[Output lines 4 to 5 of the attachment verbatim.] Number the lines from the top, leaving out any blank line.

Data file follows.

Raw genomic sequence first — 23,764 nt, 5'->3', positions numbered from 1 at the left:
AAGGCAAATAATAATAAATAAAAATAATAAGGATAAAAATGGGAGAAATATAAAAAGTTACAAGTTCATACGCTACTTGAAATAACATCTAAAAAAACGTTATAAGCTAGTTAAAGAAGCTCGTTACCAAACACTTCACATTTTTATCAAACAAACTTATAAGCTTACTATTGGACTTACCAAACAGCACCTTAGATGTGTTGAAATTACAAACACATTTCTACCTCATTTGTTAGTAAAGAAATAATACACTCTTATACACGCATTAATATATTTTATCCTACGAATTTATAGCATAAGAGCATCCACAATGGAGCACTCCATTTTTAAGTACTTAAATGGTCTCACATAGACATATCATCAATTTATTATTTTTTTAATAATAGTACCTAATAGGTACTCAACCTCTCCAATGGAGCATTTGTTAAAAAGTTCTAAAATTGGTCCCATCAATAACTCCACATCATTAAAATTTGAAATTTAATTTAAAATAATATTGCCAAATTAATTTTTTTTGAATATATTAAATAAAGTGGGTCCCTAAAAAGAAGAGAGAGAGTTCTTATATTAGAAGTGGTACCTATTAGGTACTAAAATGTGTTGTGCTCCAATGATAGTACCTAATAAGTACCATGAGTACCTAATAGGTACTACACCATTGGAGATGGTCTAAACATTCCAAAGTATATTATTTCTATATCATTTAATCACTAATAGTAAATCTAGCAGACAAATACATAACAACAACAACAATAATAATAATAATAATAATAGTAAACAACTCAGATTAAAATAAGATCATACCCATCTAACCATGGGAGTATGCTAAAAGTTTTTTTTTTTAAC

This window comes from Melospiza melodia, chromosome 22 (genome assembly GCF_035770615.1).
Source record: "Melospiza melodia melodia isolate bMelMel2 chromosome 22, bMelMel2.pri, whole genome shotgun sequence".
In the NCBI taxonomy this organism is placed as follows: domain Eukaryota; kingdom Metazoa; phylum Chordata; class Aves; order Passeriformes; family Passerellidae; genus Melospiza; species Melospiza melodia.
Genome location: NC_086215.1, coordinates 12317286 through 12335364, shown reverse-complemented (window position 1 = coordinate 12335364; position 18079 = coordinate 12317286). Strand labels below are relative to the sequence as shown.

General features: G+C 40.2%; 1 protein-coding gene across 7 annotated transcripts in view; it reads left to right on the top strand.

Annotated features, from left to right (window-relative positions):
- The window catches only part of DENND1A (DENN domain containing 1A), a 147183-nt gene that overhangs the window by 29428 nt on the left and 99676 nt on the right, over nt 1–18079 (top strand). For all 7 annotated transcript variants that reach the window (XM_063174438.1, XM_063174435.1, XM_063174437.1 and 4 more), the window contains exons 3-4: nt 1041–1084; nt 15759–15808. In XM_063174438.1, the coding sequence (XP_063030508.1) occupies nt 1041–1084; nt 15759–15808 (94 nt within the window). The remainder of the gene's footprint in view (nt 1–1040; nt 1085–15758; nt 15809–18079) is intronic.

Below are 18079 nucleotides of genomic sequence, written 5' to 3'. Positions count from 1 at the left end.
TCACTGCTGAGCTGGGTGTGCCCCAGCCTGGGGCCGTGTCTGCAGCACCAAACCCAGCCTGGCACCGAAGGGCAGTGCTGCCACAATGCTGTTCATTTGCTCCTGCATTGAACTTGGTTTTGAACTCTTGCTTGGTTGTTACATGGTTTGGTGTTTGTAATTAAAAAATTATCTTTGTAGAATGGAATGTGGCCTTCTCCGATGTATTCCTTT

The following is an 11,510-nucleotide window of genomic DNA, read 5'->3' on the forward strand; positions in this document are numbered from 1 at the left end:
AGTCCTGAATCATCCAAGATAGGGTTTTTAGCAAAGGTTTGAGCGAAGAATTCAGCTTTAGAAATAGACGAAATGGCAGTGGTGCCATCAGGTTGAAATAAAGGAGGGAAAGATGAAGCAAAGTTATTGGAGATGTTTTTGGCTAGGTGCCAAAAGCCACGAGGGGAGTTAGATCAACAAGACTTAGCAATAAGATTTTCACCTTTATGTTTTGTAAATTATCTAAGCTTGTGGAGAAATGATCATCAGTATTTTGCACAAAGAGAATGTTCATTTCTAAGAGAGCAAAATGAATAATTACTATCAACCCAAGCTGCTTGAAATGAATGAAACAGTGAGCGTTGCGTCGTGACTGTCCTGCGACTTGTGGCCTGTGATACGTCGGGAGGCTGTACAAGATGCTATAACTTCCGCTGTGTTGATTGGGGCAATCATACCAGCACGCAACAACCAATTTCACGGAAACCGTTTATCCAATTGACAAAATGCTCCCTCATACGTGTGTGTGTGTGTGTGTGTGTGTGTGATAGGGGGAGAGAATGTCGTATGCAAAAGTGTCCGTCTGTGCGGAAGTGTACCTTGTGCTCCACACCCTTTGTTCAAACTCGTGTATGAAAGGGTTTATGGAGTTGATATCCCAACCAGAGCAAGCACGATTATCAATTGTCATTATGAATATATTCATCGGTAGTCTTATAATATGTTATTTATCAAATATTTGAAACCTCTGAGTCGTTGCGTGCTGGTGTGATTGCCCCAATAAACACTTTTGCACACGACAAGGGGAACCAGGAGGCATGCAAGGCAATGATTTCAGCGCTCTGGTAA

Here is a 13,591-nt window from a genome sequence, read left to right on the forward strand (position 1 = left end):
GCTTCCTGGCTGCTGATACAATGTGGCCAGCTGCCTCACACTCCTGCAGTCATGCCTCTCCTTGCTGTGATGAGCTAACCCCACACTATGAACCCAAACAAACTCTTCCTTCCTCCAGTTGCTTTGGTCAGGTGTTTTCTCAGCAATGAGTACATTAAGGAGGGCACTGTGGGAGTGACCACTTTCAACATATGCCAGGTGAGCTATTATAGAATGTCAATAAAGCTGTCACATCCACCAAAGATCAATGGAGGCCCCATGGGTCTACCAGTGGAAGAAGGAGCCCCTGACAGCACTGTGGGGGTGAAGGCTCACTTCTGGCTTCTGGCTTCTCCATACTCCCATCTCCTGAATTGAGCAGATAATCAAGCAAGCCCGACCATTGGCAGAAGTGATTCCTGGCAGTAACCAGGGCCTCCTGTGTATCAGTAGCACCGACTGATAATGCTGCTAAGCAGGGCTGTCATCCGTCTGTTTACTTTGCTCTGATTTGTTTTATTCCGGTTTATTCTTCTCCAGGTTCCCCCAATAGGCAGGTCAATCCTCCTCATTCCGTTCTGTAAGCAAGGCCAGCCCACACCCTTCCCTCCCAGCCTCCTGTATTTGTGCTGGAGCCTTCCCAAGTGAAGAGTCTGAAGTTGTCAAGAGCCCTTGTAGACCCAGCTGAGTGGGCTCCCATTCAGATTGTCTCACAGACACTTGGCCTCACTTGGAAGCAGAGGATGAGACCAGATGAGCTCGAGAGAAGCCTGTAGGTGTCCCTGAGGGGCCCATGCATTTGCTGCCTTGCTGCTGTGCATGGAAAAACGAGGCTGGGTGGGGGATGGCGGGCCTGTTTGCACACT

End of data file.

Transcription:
Source record: "Melospiza melodia melodia isolate bMelMel2 chromosome 22, bMelMel2.pri, whole genome shotgun sequence".
In the NCBI taxonomy this organism is placed as follows: domain Eukaryota; kingdom Metazoa; phylum Chordata; class Aves; order Passeriformes; family Passerellidae; genus Melospiza; species Melospiza melodia.